I’ve been reading up a storm since the calendar flipped over to twenty ten — pages flying through my fingers, a bookmark wading through words like a crowd, back covers snapping shut with satisfaction.
Early on this year, I became interested in how many books I consume and the diversity of my choices, so I started a new page here at OneWandering to keep track of all of my paper vacations. The creation of this page coincided with finishing my fourth book of 2010 — my fourth fantasy-genre book of 2010. I quickly realized that — for the sake of variety — it was time to put out the word that I was interested in receiving some reading suggestions, and I was not disappointed.
My latest read is certainly no exception. My eighth book of this year — The Shack by William Paul Young — was recommended to me by the lovely Sarah J. She placed her copy in my hands, with a gentle warning that God is presented as a large, black woman. Would I be okay with that?, she inquired. I grinned and accepted the reading assignment.
According to the dust jacket, The Shack “wrestles with the timeless question: Where is God in a world so filled with unspeakable pain?”
Here’s my Twitter-fied summary: “Child abducted. Father receives note from God, returns to scene & has a Q&A with the Holy Trinity. Learns the power of forgiveness & love.”
I should probably pause at this moment to reveal that I did not grow up going to church, and I’ve never participated in or researched religion. I never felt the need to pursue the institution of faith, and today I can probably best describe myself as agnostic. (From the dictionary: a person who holds the view that any ultimate reality (as God) is unknown and probably unknowable; broadly : one who is not committed to believing in either the existence or the nonexistence of God or a god.) Suffice it to say that I would never have picked up this book if Sarah hadn’t suggested it.
I don’t have an understanding of the Bible or of religion’s dogma to support, guide or conflict with my reading of The Shack. The author conceived this story as a way to write a dialogue between God and a man who has lost faith. He needed a way to record his thoughts on God, religion, love and forgiveness; it was his wife who encouraged him to write and share these thoughts with others and with his children. The story, which is fictitious, contains “the pain, the loss, the grief, the process, the conversations, the questions, the anger, the longing, the secrets, the lies, the forgiveness [that are] all real, all true.”
The concepts of God, of complete faith and of the institution of religion, are difficult for me to embrace. I have too many questions; I require a solid, visual proof of existence. What I liked about this book is that the character Mack was there to ask most of the questions. He lost a child to abduction. He was hurt, and angry, and needed answers. Real answers. Honest answers. The truth, from the source. And he heard the answers to his questions one weekend spent at a shack, the last place the authorities were able to track his stolen daughter to before they lost her trail. It was God who answered him.
Now, I still don’t know necessarily if I believe in Him, but this book addressed certain ideas about religion and relationships that did resonate with me. Honoring relationships by loving those people around you, by forgiving them and being able to ask for forgiveness. I found myself thinking that this type of relationship to people and the world around you might start with something as simple as my New Year’s resolution. But God goes on to explain the common pitfalls of human existence coupled with disbelief: independence, passing judgment, and aspiring to obtain power, authority or security — that these things we strive for let “the bad” in, taking us farther away from His love and from achieving “circular relationships” — and I found myself struggling to see how anyone could achieve pure faith in the world as we know it today. Aren’t the odds stacked against us?! Don’t we work against ourselves as much as we might want to comprehend and abide by what we come to understand or believe?!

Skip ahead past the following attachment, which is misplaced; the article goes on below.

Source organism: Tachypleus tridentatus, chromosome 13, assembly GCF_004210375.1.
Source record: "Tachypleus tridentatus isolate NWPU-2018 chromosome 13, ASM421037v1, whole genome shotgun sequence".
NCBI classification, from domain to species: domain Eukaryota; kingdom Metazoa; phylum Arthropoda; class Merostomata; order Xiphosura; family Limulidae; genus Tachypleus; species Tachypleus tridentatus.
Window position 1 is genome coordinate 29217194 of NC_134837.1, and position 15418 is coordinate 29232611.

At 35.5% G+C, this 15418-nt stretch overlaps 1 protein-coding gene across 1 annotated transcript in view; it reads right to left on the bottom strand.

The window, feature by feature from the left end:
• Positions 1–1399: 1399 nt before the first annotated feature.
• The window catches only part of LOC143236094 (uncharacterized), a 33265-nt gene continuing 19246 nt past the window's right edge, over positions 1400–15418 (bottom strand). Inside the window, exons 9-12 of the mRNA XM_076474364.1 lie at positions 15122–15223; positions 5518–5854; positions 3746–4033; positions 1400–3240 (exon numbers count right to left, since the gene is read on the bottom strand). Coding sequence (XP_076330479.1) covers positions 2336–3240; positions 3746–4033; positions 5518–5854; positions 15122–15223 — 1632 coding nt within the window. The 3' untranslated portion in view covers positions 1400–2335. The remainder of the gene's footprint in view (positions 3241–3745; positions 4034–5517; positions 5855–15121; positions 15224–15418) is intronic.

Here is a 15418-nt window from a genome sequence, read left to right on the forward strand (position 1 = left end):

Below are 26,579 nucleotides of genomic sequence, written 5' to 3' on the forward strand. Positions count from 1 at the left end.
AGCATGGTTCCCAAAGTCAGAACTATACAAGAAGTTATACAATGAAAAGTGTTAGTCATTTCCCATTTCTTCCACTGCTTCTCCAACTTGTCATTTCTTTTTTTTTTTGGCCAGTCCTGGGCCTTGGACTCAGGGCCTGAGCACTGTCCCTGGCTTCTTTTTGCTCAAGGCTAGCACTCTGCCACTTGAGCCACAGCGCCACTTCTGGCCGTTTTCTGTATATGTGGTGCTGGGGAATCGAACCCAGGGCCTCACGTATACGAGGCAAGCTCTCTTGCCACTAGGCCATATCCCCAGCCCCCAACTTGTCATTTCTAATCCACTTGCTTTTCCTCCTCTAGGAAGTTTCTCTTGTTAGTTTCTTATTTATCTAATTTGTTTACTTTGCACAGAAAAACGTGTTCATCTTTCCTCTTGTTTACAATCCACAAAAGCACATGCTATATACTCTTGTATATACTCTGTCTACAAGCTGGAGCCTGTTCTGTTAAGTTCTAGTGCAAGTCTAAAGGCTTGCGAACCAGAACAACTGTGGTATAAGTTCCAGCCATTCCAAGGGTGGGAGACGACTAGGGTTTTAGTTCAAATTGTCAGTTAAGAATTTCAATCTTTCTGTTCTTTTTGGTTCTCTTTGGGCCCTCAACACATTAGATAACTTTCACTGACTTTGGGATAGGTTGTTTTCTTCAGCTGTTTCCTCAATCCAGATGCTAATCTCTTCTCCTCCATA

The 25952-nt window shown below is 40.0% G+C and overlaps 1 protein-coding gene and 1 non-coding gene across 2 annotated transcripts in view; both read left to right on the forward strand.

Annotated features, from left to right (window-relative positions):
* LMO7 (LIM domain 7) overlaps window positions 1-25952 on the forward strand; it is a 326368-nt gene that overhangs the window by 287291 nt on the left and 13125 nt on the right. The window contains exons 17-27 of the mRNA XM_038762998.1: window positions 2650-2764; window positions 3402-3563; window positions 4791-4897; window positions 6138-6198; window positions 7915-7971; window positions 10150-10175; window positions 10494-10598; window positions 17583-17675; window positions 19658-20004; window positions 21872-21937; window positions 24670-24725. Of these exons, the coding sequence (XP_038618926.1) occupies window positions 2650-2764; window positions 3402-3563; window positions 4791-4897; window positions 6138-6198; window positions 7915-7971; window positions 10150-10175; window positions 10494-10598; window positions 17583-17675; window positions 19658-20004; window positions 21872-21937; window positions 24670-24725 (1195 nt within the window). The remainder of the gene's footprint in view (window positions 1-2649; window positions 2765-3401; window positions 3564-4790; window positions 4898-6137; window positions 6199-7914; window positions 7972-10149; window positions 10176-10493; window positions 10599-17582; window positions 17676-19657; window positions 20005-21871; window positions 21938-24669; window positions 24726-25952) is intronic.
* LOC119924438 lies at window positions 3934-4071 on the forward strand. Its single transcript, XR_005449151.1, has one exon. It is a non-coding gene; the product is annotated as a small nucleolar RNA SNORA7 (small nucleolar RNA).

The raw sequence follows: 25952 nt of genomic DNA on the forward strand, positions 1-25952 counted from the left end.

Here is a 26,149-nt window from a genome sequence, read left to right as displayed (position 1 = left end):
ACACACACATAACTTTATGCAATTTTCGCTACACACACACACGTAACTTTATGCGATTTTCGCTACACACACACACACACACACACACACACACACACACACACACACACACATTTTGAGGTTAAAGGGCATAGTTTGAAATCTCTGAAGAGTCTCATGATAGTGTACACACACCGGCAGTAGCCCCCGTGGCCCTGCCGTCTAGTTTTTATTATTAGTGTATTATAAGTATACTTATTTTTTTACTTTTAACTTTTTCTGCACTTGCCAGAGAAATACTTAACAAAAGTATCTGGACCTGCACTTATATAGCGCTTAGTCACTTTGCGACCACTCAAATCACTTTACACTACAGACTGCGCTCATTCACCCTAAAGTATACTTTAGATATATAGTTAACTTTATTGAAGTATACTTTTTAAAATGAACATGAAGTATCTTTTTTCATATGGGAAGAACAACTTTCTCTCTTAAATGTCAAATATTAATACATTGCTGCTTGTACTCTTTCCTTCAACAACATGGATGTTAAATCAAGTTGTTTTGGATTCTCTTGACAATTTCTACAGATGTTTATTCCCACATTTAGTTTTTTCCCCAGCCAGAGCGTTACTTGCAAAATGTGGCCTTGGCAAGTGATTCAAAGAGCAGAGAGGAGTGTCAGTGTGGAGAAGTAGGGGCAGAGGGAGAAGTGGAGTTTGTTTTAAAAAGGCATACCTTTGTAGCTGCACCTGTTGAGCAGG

This is a difficult book to “review.” In 253 pages, The Shack covers the width and breadth of theology. Does it answer every question? Probably not. Does it try to answer the most important ones? I think so. This is a book that you must read and digest on your own, juxtaposing its message against what you understand, what you believe to be true (and perhaps against what you want to be true).
As I read, I marked one paragraph to serve as an example of the conversational way in which Young presents his ideas. Perhaps it will encourage you to visit the story of this shack, or to revisit the place in your life that has caused you to question what you believe. Either way, I think it’s a journey worth taking.
Let’s use the example of friendship and how removing the element of life from a noun can drastically alter a relationship. Mack, if you and I are friends, there is an expectancy that exists within our relationship. When we see each other or are apart, there is expectancy of being together, of laughing and talking. That expectancy has no concrete definition; it is alive and dynamic and everything that emerges from our being together is a unique gift shared by no one else. But what happens if I change that ‘expectancy’ to an ‘expectation’ — spoken or unspoken? Suddenly, law has entered into our relationship. You are now expected to perform in a way that meets my expectations. Our living friendship rapidly deteriorates into a dead thing with rules and requirements. It is no longer about you and me, but about what friends are supposed to do, or the responsibilities of a good friend. (p.208)